It is economically driven combined with the high demands for social conformity ("keeping up with the Joneses' syndrome).

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Response to Bonobo (Reply #67)

Fri Jan 2, 2015, 02:43 AM

69. Thank you

I appreciate your insight.

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Response to Bonobo (Reply #67)

Fri Jan 2, 2015, 11:19 AM

88. I don't think that it's only an economic problem

From what I see from our friends and family, it's often a combination of too high expectations from women combined with the "weakness" from men. I know that weakness it's a little bit harsh, but at I'm loss at this hour to find a better word. To give an example, I find the husband of Saze-san to be a good representation of the current generation, except that he'll be on the strong side by the current standard.

Anyway, as the time past and people are going to their 40s, a lot of them reduce their expectation and finish by being married.
Another point, it's now common for the women to get a part-time job, as it's becoming difficult to get a middle-class life with only one salary.

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Response to Jesus Malverde (Reply #19)

Thu Jan 1, 2015, 06:19 PM

26. The problem in Japan..

... is economic, not cultural or a lack of interest in sex.

No job prospect? No sex partner prospect.

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Response to marmar (Original post)

Thu Jan 1, 2015, 06:17 PM

25. I think the major issue Japan will face will be a shortage of people to take care of their elderly.

Japan is working hard to resolve this potential problem with their robotics program but as things are currently going there just wont be enough young to take care of the old.

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Response to dilby (Reply #25)

Thu Jan 1, 2015, 11:19 PM

57. I got to wonder about the whole robot thing

I wonder if eventually they will relax their immigration standards and allow foreign CNA types work in the country.

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Response to exboyfil (Reply #57)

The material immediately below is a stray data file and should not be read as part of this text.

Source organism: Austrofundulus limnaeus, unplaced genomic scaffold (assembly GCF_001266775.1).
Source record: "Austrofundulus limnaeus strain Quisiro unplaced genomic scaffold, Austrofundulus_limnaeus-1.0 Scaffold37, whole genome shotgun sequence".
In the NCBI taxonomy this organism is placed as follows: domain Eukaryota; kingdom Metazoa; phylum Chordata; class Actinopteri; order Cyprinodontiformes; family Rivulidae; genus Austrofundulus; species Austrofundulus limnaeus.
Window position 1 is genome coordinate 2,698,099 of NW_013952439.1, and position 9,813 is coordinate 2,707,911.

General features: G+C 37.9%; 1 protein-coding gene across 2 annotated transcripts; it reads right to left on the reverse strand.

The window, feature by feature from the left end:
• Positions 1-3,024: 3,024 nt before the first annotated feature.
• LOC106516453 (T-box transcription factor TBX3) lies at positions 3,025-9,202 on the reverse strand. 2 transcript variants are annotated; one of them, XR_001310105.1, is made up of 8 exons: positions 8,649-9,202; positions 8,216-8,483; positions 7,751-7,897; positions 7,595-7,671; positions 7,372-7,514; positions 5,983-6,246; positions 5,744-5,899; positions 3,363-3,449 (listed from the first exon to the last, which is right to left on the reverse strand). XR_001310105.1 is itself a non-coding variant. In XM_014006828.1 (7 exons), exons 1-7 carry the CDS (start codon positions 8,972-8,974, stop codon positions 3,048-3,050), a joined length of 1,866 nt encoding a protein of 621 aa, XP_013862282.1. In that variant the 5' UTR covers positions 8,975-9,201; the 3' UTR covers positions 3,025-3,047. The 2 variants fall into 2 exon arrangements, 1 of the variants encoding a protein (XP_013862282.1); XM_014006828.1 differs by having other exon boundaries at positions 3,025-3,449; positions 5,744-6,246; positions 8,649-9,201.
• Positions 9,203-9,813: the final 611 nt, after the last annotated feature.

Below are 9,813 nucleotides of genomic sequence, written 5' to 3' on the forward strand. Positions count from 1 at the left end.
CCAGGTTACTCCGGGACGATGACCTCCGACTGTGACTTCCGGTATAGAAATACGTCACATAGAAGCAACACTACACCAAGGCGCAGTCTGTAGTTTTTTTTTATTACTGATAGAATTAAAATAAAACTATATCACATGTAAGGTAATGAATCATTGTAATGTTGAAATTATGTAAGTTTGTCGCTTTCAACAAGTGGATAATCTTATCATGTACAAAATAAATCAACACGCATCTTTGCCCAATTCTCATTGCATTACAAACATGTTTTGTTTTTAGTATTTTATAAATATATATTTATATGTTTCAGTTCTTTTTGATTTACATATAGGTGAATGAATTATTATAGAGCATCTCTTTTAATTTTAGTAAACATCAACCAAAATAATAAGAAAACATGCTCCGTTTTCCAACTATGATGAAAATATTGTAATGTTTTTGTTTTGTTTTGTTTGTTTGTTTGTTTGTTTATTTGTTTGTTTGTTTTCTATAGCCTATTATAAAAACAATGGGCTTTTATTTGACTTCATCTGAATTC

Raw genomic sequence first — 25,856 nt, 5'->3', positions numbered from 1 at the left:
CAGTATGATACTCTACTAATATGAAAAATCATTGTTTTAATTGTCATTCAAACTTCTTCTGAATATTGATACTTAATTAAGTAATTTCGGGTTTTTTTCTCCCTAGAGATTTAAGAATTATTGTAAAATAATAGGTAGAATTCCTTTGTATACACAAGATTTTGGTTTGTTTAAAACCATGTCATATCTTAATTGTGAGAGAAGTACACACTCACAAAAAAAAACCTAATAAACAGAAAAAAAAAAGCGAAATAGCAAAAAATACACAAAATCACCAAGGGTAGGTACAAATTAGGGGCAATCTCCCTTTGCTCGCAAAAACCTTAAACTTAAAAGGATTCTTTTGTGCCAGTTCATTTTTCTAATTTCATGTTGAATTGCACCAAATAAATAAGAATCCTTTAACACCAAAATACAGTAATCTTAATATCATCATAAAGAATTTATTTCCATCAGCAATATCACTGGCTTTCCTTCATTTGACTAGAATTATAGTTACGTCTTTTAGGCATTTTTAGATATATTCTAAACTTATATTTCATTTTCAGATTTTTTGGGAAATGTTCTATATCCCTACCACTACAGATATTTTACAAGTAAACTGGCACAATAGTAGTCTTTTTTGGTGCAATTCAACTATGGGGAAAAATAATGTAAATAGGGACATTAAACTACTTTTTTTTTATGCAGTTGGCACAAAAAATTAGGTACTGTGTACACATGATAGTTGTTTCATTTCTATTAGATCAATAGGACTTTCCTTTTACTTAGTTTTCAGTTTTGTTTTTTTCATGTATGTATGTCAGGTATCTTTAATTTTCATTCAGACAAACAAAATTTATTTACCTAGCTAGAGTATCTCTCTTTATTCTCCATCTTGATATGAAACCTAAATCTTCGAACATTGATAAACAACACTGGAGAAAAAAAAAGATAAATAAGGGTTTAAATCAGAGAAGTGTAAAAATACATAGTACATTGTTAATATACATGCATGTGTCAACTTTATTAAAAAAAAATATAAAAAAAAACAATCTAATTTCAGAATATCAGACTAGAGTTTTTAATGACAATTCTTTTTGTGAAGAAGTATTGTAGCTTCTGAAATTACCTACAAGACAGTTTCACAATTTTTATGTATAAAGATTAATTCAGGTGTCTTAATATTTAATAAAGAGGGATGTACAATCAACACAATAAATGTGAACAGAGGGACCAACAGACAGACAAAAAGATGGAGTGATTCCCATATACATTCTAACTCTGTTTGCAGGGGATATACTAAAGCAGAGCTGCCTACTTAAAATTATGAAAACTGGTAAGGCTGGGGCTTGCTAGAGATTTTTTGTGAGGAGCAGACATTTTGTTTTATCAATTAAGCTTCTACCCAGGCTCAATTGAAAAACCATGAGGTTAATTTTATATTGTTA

Fri Jan 2, 2015, 11:45 AM

94. The Japanese are deeply Nationalists.

My ex-wife was Japanese and some of the stuff she said would make my head explode especially about Asians from other countries. Seriously she would have made a Right-winger guarding the boarder in Arizona proud about her views on Japan and why they should not let foreigners into their country.

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Response to dilby (Reply #94)

Fri Jan 2, 2015, 06:13 PM

98. Extremely untrue.

You should not assume that based on your very limited examples.

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Response to dilby (Reply #94)

Fri Jan 2, 2015, 11:33 PM

101. And now PM Abe wants to reform education to "instill patriotism in schoolchildren ...

and urges a more sympathetic retelling of Japan's wartime misdeeds." I didn't meet my husband's family until a few years after we got married because father-in-law wouldn't allow an American in the house. His beloved older brother died in a Siberian prison camp after the war so I thought technically he should've been madder at Russians, but then I found out he believed the U.S. started the war in the first place for no reason. WW2, my bad! My husband's boss keeps sending him far-right nationalist reading material (the guy knows I'm foreign but admires the U.S., Americans are okay because they're strong and beat Japan in the war, other foreigners not okay, especially Chinese and Koreans -- they're all criminals and have garlic breath). My mother-in-law confessed that if I'd been blonde it would've freaked her out too much and she didn't think she could've accepted me. It's always something...

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Response to marmar (Original post)

Thu Jan 1, 2015, 06:25 PM

27. maybe they need to be more open to immigration

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Response to JI7 (Reply #27)

Thu Jan 1, 2015, 10:39 PM

51. to what end?

They have been given a opportunity to reduce their population fairly painlessly.

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Response to marmar (Original post)

Thu Jan 1, 2015, 06:30 PM

28. They are having enough kids to support healthy economy. Just not run away capitalist one.

fact is every country should be shrinking its population. That is not only healthy for the planet, but also for that society too. Fact is with fewer people there more resources available for people.

However, it does hurt growth at any cost capitalism. That is probably o good thing for the planet and society too, except for those at the top, but that is another story.

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Response to on point (Reply #28)